Maybe the grounded cinematography threw it into relief but the script stinks. Saki and Yuta don't talk about anything normal teenagers talk about. They have no “getting to know you” conversations or awkward small talk. Instead, Saki launches straight into trauma dumping about how she had to raise herself in her small apartment since her mom's schedule as a hostess meant that she was too busy to. A conversation about Yuta's formal language transitions into her telling him how she cut off her friends for being rude about her new family situation. But it's fine because she “can't read their minds.” When Yuta offers to help her unpack, I can't help but feel like he doesn't know how to respond to all that she just put out there and feels uncomfortable. I know I would.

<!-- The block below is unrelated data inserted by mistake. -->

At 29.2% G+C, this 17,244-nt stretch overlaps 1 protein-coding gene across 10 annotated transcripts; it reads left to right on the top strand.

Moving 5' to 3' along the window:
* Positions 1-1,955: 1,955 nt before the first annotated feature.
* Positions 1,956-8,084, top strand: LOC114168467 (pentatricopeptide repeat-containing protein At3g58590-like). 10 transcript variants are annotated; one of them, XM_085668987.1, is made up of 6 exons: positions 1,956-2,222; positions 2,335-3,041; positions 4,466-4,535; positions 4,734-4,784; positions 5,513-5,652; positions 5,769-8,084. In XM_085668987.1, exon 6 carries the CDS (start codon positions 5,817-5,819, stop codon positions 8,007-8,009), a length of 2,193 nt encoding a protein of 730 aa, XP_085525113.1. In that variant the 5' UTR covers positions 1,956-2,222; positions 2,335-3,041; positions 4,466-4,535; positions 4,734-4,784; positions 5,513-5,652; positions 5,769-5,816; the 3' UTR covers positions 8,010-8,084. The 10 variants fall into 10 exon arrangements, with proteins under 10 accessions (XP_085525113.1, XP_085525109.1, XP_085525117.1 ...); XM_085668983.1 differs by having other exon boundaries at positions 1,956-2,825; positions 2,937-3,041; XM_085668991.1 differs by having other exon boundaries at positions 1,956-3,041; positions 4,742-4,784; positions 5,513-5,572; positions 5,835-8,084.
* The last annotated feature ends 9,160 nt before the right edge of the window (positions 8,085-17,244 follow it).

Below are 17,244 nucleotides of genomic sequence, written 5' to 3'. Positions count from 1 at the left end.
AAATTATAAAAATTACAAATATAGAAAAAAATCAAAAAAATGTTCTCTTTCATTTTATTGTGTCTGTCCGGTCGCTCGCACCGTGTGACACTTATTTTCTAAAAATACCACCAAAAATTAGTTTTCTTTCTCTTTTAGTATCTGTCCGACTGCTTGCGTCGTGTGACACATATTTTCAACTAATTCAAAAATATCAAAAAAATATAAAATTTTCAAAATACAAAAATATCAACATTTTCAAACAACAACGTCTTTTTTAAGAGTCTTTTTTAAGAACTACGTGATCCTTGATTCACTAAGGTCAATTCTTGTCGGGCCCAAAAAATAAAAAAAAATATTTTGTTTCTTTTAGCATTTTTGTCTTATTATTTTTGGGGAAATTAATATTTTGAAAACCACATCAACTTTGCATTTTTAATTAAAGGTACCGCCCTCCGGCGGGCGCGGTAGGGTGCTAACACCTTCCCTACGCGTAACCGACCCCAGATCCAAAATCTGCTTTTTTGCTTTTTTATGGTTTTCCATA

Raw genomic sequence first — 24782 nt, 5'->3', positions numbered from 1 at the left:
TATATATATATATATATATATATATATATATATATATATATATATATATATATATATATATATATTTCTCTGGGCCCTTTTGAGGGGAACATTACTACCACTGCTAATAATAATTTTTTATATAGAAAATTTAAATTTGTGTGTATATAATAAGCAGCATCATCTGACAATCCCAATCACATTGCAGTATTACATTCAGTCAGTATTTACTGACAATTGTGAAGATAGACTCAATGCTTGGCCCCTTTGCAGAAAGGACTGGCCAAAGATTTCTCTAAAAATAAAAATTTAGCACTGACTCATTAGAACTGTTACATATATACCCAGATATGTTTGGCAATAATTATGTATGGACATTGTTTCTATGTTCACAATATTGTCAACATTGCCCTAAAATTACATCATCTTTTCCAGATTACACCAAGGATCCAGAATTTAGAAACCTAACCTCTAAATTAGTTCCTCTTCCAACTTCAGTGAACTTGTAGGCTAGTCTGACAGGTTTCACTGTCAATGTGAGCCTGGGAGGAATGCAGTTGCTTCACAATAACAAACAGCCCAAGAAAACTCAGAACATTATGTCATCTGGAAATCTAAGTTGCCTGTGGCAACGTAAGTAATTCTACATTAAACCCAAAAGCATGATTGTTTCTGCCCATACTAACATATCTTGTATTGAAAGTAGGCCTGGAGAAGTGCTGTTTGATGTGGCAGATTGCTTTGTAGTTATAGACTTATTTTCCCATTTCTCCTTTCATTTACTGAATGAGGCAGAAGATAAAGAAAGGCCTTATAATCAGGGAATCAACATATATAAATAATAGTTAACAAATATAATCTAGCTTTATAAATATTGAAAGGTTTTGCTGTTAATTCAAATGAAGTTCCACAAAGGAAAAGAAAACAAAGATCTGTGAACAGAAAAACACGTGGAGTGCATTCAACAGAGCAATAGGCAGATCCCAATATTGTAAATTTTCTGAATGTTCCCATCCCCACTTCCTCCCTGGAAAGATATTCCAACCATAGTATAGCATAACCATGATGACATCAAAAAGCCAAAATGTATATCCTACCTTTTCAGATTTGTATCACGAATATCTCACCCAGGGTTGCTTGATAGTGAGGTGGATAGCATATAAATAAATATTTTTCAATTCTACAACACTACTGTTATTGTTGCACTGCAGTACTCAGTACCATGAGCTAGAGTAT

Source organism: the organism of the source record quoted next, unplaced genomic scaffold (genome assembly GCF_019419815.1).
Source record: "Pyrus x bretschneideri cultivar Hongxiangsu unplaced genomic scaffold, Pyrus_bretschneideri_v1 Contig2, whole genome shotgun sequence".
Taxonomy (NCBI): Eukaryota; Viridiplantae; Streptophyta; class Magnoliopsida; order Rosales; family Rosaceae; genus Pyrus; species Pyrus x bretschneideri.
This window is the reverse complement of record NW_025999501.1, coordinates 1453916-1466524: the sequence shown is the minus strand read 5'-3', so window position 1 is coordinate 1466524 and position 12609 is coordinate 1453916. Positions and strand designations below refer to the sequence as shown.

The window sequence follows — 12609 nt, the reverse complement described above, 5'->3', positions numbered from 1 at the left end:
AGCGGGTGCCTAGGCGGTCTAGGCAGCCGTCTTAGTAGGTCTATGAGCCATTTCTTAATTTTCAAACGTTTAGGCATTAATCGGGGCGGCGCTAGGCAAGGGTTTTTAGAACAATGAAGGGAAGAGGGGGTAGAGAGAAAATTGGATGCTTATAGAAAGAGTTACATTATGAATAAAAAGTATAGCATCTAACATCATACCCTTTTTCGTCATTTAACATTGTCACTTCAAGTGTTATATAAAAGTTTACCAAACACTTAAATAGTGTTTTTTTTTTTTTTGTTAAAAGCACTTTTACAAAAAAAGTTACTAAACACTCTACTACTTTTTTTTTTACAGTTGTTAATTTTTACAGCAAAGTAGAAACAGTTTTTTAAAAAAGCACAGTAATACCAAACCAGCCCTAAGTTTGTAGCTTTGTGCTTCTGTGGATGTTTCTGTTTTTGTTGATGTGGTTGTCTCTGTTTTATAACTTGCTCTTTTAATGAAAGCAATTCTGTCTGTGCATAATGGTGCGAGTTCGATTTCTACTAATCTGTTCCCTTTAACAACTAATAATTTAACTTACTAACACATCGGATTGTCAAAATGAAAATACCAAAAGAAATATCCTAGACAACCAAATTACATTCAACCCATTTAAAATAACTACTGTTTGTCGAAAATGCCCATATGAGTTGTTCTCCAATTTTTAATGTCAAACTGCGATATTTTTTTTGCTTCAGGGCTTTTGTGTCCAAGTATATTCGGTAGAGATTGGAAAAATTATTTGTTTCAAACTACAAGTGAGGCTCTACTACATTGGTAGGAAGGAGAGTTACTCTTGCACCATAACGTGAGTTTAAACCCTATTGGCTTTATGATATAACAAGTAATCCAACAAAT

I can see what they're going for but with such poor dialogue and a total lack of energy, it doesn't come out right. Instead of being lifelike, the overall effect turns out to be lifeless.

Rebecca Silverman

There's an argument to be made for the reason Days With My Stepsister has such glacial pacing in its first episode. The premise seems to be the deconstruction of the stepsibling romance trope, at least in the characters' heads (and no promises that it won't turn into an affirmation of the trope later on), and two strangers suddenly being forced to live together can be intensely awkward. Neither Yuta nor Saki are all that keen on their parents' remarriage, although they're also not dramatically opposed to it; they're just trying to figure out how it's going to change their lives. The changes seem to be more drastic for Saki: not only is she living in a new house, but her mother's schedule is implied to have changed a lot, too. And even if she is still working nights, the presence of Yuta and his dad means that she's no longer a latchkey kid. Both of those factors are beautifully demonstrated by the post-credits scene where she first forgets to turn off the hall lights, then has to figure out which switch will do it.